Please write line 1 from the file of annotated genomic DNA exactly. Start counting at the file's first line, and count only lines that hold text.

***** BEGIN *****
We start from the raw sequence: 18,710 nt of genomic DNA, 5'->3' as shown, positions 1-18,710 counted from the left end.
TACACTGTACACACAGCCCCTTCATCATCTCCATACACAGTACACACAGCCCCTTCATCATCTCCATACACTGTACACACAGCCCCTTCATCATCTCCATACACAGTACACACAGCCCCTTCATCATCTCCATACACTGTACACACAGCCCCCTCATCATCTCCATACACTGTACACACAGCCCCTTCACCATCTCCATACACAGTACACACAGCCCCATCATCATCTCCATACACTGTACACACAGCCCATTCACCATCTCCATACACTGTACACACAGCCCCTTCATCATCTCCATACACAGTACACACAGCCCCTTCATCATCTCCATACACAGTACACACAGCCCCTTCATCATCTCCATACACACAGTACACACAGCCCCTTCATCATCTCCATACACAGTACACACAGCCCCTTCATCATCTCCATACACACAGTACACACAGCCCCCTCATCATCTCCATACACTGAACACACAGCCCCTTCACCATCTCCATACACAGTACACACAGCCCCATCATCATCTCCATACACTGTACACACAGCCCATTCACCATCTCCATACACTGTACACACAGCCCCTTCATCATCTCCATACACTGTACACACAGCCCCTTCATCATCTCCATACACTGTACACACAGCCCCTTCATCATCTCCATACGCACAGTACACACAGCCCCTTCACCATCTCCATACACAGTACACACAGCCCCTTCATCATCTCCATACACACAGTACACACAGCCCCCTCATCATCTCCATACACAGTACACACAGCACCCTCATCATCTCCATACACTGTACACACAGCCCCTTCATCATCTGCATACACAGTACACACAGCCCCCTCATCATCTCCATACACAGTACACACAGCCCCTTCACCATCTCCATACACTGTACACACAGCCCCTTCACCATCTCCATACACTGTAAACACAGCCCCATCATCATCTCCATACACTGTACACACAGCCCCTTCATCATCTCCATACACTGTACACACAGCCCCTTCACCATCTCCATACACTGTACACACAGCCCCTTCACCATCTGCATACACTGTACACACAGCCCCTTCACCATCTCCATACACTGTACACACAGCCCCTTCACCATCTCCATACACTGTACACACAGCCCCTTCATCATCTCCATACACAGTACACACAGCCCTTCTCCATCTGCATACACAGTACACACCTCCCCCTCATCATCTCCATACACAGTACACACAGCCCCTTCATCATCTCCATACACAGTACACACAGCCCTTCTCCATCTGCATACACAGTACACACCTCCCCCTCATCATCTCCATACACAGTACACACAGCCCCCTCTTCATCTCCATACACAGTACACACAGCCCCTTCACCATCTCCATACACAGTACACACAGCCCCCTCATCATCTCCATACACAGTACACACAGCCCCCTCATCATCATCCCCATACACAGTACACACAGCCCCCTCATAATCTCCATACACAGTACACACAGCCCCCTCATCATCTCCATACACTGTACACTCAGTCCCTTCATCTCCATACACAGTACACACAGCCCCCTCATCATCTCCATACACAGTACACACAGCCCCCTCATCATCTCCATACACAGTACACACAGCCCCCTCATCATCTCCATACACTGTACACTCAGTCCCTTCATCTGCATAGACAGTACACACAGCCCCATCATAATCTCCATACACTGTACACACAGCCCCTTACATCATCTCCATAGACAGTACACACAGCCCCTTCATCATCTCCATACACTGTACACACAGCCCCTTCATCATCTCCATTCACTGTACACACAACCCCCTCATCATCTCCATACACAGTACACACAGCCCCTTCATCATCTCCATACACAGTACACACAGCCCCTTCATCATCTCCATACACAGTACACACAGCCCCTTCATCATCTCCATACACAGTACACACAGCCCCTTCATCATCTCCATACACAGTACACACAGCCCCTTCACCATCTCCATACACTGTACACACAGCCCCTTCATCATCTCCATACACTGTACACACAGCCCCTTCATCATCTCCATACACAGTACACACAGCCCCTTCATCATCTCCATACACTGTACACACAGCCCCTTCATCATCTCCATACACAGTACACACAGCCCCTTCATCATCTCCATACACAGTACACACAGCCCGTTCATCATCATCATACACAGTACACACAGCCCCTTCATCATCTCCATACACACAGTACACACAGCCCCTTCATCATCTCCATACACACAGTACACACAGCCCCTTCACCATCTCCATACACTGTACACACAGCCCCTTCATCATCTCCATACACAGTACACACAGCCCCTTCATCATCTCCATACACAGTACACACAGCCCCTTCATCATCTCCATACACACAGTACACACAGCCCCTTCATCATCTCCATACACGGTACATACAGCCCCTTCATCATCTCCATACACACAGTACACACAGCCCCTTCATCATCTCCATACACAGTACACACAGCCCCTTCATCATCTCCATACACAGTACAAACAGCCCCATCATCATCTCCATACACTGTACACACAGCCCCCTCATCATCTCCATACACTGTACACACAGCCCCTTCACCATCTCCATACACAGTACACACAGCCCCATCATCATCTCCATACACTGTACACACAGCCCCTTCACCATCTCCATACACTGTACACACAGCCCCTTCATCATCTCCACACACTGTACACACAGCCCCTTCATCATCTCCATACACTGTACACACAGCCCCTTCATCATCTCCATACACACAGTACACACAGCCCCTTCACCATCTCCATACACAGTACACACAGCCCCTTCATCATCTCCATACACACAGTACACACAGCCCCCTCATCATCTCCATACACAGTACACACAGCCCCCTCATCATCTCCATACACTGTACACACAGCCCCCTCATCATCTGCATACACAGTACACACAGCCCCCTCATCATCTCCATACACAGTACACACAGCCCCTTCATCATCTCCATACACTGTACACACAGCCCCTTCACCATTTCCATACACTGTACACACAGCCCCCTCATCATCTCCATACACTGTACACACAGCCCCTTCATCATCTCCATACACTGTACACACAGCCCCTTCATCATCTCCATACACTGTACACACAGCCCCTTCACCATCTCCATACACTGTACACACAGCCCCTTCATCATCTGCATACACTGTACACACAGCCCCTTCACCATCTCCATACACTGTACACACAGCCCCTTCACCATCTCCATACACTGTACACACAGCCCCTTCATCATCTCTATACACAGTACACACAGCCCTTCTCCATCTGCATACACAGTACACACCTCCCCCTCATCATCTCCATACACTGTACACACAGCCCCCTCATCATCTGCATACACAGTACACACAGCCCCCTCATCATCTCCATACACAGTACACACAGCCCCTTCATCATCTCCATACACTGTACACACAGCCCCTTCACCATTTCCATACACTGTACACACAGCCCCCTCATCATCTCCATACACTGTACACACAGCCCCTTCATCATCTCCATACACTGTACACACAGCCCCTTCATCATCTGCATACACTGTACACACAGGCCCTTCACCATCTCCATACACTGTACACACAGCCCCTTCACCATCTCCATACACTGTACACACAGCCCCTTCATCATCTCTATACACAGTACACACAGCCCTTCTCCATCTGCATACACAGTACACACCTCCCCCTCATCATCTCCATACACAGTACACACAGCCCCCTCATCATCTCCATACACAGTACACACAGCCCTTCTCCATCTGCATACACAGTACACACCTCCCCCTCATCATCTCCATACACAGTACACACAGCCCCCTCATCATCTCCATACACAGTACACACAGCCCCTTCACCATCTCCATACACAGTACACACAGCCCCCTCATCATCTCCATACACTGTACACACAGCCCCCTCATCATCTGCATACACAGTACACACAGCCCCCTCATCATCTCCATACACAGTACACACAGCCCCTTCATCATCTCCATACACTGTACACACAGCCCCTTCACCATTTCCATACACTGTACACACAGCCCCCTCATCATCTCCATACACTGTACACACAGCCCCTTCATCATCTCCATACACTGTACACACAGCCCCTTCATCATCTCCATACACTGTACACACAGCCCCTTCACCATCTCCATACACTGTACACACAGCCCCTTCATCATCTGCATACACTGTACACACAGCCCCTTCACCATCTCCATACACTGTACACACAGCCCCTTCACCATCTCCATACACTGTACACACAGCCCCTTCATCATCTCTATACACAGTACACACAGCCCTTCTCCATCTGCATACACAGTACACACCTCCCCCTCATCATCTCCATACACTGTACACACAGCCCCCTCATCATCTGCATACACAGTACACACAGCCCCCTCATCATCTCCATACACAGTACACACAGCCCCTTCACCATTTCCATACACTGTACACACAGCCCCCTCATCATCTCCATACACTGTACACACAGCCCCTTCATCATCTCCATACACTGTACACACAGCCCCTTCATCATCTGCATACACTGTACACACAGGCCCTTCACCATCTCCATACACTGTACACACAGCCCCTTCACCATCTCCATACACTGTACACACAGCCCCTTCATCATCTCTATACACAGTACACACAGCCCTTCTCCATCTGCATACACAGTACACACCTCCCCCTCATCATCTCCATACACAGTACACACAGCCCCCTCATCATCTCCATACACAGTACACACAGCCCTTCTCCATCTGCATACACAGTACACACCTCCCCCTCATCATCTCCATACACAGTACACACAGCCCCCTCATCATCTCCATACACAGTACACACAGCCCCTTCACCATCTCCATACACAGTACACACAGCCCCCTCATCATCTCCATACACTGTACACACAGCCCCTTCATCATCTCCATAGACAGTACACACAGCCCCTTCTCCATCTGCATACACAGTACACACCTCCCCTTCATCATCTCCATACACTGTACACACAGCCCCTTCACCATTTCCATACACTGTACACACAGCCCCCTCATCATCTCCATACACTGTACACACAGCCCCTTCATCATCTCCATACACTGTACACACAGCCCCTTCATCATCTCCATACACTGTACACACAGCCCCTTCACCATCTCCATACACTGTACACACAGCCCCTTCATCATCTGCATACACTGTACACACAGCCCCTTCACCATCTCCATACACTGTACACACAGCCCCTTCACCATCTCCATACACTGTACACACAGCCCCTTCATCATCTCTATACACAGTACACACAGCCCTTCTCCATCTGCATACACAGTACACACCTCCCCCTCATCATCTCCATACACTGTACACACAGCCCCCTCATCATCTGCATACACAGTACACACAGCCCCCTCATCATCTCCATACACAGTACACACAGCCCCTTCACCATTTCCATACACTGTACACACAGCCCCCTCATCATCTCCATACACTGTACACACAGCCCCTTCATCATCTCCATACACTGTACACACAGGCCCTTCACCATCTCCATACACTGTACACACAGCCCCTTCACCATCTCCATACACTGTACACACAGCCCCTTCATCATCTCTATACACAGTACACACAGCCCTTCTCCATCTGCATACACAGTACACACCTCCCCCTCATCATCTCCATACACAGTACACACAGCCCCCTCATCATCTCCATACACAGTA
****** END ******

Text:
We start from the raw sequence: 18,710 nt of genomic DNA, 5'->3' as shown, positions 1-18,710 counted from the left end.